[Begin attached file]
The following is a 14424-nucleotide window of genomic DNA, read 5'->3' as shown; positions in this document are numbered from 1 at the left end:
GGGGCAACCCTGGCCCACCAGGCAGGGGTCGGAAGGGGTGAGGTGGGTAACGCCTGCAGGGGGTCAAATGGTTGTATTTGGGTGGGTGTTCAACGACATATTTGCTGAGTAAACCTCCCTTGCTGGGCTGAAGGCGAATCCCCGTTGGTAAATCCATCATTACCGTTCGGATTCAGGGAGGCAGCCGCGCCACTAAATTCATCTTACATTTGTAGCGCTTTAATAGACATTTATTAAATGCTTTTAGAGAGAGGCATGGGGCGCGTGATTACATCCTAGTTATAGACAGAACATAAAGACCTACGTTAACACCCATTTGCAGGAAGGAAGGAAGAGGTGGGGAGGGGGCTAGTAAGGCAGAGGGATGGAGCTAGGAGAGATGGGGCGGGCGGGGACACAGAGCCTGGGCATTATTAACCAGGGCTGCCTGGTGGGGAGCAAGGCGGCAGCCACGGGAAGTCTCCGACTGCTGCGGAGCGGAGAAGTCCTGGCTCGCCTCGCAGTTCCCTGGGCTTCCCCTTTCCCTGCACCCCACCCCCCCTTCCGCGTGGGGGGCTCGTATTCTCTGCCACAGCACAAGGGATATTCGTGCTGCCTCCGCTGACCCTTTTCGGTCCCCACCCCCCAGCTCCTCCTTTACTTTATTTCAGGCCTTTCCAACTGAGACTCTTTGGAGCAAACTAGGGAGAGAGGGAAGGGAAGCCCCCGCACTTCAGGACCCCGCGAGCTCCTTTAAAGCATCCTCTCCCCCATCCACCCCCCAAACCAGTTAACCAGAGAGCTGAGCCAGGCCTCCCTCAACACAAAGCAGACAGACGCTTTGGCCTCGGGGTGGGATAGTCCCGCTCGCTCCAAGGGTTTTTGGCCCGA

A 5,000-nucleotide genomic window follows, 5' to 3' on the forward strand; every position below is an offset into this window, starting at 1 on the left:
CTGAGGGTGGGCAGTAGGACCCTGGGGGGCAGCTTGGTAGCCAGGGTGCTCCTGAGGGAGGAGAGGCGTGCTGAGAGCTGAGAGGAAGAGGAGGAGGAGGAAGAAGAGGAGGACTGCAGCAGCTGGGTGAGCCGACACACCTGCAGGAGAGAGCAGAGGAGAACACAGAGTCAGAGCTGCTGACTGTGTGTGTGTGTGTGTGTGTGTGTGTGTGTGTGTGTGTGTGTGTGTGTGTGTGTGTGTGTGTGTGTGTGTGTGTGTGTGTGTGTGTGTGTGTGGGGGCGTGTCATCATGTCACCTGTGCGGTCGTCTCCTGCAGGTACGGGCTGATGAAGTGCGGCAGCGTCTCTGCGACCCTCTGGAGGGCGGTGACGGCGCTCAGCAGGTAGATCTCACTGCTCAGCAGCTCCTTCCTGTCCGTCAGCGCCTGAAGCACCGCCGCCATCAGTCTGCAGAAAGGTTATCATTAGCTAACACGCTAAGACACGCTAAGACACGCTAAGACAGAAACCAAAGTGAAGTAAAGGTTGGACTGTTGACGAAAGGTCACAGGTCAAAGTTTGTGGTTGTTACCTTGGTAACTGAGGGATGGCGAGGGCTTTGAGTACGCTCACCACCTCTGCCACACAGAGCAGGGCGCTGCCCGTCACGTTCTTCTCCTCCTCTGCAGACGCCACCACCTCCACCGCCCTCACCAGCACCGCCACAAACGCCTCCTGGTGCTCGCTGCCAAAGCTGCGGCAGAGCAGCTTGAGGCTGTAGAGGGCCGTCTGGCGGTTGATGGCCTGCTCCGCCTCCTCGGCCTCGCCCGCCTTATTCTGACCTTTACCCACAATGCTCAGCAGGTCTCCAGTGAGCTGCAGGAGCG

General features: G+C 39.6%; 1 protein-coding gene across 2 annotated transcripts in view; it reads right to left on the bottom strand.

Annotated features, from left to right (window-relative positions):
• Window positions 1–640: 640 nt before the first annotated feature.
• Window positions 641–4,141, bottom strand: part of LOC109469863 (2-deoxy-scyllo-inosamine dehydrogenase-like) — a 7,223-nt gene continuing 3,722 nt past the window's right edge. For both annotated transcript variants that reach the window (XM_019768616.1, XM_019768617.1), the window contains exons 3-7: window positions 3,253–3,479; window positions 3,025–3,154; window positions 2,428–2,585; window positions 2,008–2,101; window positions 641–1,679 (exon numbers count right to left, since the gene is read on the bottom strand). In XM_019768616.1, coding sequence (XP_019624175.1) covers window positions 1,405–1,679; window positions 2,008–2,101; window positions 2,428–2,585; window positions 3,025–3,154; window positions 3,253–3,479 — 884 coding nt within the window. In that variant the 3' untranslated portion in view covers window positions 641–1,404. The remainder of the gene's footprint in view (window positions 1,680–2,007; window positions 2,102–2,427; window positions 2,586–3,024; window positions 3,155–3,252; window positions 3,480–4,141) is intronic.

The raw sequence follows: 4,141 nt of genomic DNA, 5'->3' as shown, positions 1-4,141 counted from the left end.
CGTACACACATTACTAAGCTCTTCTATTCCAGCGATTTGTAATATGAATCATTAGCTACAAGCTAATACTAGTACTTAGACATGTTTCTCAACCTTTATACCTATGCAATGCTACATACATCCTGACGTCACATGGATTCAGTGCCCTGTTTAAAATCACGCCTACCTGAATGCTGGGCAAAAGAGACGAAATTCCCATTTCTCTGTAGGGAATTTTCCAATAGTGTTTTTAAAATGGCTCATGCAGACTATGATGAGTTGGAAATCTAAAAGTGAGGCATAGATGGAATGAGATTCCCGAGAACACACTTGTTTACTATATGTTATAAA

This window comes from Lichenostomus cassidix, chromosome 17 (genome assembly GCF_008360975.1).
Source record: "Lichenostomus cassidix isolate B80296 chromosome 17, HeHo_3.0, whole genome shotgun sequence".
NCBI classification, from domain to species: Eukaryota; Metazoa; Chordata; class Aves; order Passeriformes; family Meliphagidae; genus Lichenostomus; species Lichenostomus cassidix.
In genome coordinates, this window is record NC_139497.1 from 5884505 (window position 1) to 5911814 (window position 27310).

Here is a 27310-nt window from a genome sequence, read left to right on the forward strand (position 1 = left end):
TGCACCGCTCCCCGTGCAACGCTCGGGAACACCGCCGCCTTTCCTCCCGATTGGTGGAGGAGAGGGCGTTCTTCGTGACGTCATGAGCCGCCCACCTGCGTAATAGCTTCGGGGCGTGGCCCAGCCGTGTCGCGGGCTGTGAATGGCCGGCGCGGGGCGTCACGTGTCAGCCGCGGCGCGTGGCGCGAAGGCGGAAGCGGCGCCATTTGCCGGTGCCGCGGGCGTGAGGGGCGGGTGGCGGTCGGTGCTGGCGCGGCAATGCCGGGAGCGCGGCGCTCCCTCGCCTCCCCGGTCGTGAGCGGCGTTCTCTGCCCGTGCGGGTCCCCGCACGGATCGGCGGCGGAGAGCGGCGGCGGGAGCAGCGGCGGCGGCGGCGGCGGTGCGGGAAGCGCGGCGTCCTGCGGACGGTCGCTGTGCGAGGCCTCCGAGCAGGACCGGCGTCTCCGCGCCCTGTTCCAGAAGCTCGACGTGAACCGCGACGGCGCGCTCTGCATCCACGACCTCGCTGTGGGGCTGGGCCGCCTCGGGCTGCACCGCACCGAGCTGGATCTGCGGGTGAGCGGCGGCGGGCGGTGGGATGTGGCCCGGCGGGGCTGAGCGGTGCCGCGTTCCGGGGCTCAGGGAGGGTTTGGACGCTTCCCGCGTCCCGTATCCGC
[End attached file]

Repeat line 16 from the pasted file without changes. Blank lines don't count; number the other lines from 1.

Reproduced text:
TGCACCGCTCCCCGTGCAACGCTCGGGAACACCGCCGCCTTTCCTCCCGATTGGTGGAGGAGAGGGCGTTCTTCGTGACGTCATGAGCCGCCCACCTGCGTAATAGCTTCGGGGCGTGGCCCAGCCGTGTCGCGGGCTGTGAATGGCCGGCGCGGGGCGTCACGTGTCAGCCGCGGCGCGTGGCGCGAAGGCGGAAGCGGCGCCATTTGCCGGTGCCGCGGGCGTGAGGGGCGGGTGGCGGTCGGTGCTGGCGCGGCAATGCCGGGAGCGCGGCGCTCCCTCGCCTCCCCGGTCGTGAGCGGCGTTCTCTGCCCGTGCGGGTCCCCGCACGGATCGGCGGCGGAGAGCGGCGGCGGGAGCAGCGGCGGCGGCGGCGGCGGTGCGGGAAGCGCGGCGTCCTGCGGACGGTCGCTGTGCGAGGCCTCCGAGCAGGACCGGCGTCTCCGCGCCCTGTTCCAGAAGCTCGACGTGAACCGCGACGGCGCGCTCTGCATCCACGACCTCGCTGTGGGGCTGGGCCGCCTCGGGCTGCACCGCACCGAGCTGGATCTGCGGGTGAGCGGCGGCGGGCGGTGGGATGTGGCCCGGCGGGGCTGAGCGGTGCCGCGTTCCGGGGCTCAGGGAGGGTTTGGACGCTTCCCGCGTCCCGTATCCGC